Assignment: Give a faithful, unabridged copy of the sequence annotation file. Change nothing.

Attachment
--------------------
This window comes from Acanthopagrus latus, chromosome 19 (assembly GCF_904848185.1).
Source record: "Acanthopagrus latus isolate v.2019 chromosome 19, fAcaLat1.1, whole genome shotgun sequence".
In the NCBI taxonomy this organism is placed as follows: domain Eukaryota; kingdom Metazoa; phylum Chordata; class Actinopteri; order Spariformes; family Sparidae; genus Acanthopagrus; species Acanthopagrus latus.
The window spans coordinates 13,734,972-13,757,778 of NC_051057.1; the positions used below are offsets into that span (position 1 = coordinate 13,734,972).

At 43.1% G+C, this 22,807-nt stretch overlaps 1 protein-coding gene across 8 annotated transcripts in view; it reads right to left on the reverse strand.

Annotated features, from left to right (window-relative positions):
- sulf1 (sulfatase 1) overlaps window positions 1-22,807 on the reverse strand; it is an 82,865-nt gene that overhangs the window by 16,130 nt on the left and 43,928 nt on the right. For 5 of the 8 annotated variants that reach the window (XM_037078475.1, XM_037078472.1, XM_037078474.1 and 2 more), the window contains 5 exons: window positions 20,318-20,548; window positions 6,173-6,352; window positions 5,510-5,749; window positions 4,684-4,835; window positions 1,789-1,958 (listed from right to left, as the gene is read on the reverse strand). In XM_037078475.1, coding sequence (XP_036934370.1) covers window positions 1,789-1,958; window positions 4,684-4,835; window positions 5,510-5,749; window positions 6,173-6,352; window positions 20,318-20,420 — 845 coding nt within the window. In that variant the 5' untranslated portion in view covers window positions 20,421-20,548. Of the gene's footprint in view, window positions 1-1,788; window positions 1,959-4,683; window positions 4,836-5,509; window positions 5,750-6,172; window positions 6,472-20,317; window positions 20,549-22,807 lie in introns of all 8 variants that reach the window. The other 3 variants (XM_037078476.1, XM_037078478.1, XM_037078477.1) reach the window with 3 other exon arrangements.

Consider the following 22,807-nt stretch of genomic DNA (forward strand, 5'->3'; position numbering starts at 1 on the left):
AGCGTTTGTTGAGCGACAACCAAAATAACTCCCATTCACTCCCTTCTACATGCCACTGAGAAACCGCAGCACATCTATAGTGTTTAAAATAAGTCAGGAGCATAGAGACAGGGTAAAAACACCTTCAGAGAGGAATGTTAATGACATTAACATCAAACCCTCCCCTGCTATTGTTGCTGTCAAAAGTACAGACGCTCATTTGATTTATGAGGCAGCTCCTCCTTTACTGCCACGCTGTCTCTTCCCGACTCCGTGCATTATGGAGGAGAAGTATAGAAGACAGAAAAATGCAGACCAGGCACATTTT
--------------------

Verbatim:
This window comes from Acanthopagrus latus, chromosome 19 (assembly GCF_904848185.1).
Source record: "Acanthopagrus latus isolate v.2019 chromosome 19, fAcaLat1.1, whole genome shotgun sequence".
In the NCBI taxonomy this organism is placed as follows: domain Eukaryota; kingdom Metazoa; phylum Chordata; class Actinopteri; order Spariformes; family Sparidae; genus Acanthopagrus; species Acanthopagrus latus.
The window spans coordinates 13,734,972-13,757,778 of NC_051057.1; the positions used below are offsets into that span (position 1 = coordinate 13,734,972).

At 43.1% G+C, this 22,807-nt stretch overlaps 1 protein-coding gene across 8 annotated transcripts in view; it reads right to left on the reverse strand.

Annotated features, from left to right (window-relative positions):
- sulf1 (sulfatase 1) overlaps window positions 1-22,807 on the reverse strand; it is an 82,865-nt gene that overhangs the window by 16,130 nt on the left and 43,928 nt on the right. For 5 of the 8 annotated variants that reach the window (XM_037078475.1, XM_037078472.1, XM_037078474.1 and 2 more), the window contains 5 exons: window positions 20,318-20,548; window positions 6,173-6,352; window positions 5,510-5,749; window positions 4,684-4,835; window positions 1,789-1,958 (listed from right to left, as the gene is read on the reverse strand). In XM_037078475.1, coding sequence (XP_036934370.1) covers window positions 1,789-1,958; window positions 4,684-4,835; window positions 5,510-5,749; window positions 6,173-6,352; window positions 20,318-20,420 — 845 coding nt within the window. In that variant the 5' untranslated portion in view covers window positions 20,421-20,548. Of the gene's footprint in view, window positions 1-1,788; window positions 1,959-4,683; window positions 4,836-5,509; window positions 5,750-6,172; window positions 6,472-20,317; window positions 20,549-22,807 lie in introns of all 8 variants that reach the window. The other 3 variants (XM_037078476.1, XM_037078478.1, XM_037078477.1) reach the window with 3 other exon arrangements.

Consider the following 22,807-nt stretch of genomic DNA (forward strand, 5'->3'; position numbering starts at 1 on the left):
AGCGTTTGTTGAGCGACAACCAAAATAACTCCCATTCACTCCCTTCTACATGCCACTGAGAAACCGCAGCACATCTATAGTGTTTAAAATAAGTCAGGAGCATAGAGACAGGGTAAAAACACCTTCAGAGAGGAATGTTAATGACATTAACATCAAACCCTCCCCTGCTATTGTTGCTGTCAAAAGTACAGACGCTCATTTGATTTATGAGGCAGCTCCTCCTTTACTGCCACGCTGTCTCTTCCCGACTCCGTGCATTATGGAGGAGAAGTATAGAAGACAGAAAAATGCAGACCAGGCACATTTT